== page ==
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through the Indian nations that it would make a great [impression ] on them, as well as the inhabitants of Detroit, and have a better effect than if we were now to slip off, and take the place with so small a force -- that the British would not wish to weaken Niagara by sending any considerable reinforcements to Detroit — that it was more difficult for that post to get succor from Canada, than it was for us to receive it from the states that the garrison at Detroit would not be able to get a reinforcement in time to prevent our executing our designs, as we might with propriety expect ours in a few weeks :- In short, the enterprise was deferred until the — of June; when our troops were to rendezvous at Post Vincennes. In the meantime every preparation was to be made, procuring provisions, &c. - and, to blind our designs, the whole, except a small garrison should march immediately to the Illinois; and orders were sent to Kentucky to prepare themselves to meet at the appointed time. This was now our proposed plan, and directed our operations during the spring.
“ A company of volunteers from Detroit, mostly composed of young men, was drawn up; and when expecting to be sent off into a strange country, they were told that we were happy to learn that many of them were torn from their fathers and mothers and forced on this expedition: others, ignorant of the true cause in contest, had engaged from a principle that actuates a great number of men, that of being fond of enterprise; but that they now had a good opportunity to make themselves fully acquainted with the nature of the war, which they might explain to their friends, and that as we knew that sending them to the states, where they would be confined in a jail probably for the course of the war, would make a great number of our friends at Detroit unhappy, we had thought proper, for their sakes, to suffer them to return home, &c. A great deal more was said to them on this subject. On the whole they were discharged on taking an oath not to bear arms against America until exchanged. They received an order for their arms, boats, and provisions, to return with; the boats were to be sold and divided among them when they got home. In a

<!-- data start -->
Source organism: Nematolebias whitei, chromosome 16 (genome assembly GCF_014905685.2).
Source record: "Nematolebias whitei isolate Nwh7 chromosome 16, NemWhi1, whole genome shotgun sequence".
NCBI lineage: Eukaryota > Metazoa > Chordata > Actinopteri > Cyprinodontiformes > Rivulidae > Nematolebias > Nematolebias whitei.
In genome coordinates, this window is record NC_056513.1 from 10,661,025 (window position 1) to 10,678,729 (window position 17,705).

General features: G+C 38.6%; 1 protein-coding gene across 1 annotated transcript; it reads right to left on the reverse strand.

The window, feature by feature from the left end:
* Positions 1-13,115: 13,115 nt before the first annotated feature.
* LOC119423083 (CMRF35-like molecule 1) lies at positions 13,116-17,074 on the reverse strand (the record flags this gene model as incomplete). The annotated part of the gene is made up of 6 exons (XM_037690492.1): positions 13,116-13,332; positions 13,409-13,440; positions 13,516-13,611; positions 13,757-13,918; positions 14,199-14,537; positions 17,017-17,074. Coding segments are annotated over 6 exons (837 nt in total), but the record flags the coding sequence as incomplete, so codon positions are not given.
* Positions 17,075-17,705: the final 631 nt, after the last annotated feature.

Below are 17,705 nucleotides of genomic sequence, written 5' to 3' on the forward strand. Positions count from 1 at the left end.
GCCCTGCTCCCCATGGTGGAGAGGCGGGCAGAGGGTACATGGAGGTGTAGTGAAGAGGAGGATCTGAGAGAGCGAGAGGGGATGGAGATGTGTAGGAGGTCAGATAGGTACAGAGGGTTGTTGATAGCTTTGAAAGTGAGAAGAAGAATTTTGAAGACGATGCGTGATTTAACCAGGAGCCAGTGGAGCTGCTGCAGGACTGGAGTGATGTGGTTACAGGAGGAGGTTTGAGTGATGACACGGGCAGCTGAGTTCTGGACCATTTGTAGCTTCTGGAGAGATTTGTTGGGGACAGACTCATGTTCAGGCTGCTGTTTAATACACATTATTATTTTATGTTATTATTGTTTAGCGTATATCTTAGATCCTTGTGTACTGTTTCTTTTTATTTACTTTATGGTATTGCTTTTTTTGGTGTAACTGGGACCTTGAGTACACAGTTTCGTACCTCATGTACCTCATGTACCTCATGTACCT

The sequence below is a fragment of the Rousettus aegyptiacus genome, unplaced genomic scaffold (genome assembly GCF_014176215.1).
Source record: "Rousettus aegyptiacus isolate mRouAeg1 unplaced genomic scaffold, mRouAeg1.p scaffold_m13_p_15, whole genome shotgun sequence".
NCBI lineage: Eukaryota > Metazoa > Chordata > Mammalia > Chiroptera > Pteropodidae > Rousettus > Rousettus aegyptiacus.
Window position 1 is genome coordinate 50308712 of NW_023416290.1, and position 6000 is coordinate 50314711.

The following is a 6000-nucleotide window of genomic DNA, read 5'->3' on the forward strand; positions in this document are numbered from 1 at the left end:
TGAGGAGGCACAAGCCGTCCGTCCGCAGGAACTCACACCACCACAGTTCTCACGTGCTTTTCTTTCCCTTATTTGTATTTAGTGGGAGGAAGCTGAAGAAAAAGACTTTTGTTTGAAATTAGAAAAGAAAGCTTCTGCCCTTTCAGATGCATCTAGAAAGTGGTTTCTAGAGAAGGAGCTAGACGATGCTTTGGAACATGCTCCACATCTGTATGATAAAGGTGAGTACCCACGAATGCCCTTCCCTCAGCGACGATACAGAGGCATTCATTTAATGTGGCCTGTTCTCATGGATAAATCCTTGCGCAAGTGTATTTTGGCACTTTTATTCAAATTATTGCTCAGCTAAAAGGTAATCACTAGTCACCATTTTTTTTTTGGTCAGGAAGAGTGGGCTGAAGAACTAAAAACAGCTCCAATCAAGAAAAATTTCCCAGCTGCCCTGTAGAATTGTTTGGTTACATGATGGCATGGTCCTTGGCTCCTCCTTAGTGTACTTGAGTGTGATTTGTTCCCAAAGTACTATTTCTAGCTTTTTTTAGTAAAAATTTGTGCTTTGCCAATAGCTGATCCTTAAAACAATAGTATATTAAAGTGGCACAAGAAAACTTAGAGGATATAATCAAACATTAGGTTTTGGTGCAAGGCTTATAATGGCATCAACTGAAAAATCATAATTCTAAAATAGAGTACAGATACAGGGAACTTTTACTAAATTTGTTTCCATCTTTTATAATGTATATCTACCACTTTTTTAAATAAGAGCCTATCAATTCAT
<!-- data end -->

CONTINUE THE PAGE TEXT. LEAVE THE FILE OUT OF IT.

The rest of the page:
few days they set out; and as we had spies who went among them as traders, we learned that they made great havoc to the British interest, on their return to Detroit — publicly saying that they had taken an oath not to fight against Americans, but they had not sworn not to fight for them, &c.—and matters were carried to a such a height that the commanding officer thought it prudent not to take notice of any thing that was said or done. Mrs. McComb, who kept a noted boarding house, I understand, had the assurance to show him the stores she had provided for the Americans. This was the completion of our design in suffering the company to return. Many others that we could trust, we suffered to enlist in the cause; so that our charge of prisoners was much reduced.
“I had yet sent no message to the Indian tribes, wishing to wait to see what effect all this would have on them. The Piankeshaws, being of the tribe of the Tobacco's son, were always familiar with us. Part of the behavior of this grandee, as he viewed himself, was diverting enough. He had conceived such an inviolable attachment for Captain Helm, that on finding that the Captain was a prisoner, and not being as yet able to release him, he declared himself a prisoner also. He joined his brother, as he called Captain Helm, and continually kept with him, condoling their condition as prisoners in great distress - at the same time wanting nothing that was in the power of the garrison to furnish. Lieutenant Governor Hamilton knowing the influence of Tobacco's son, was extremely jealous of his behavior, and took every pains to gain him by presents, &c.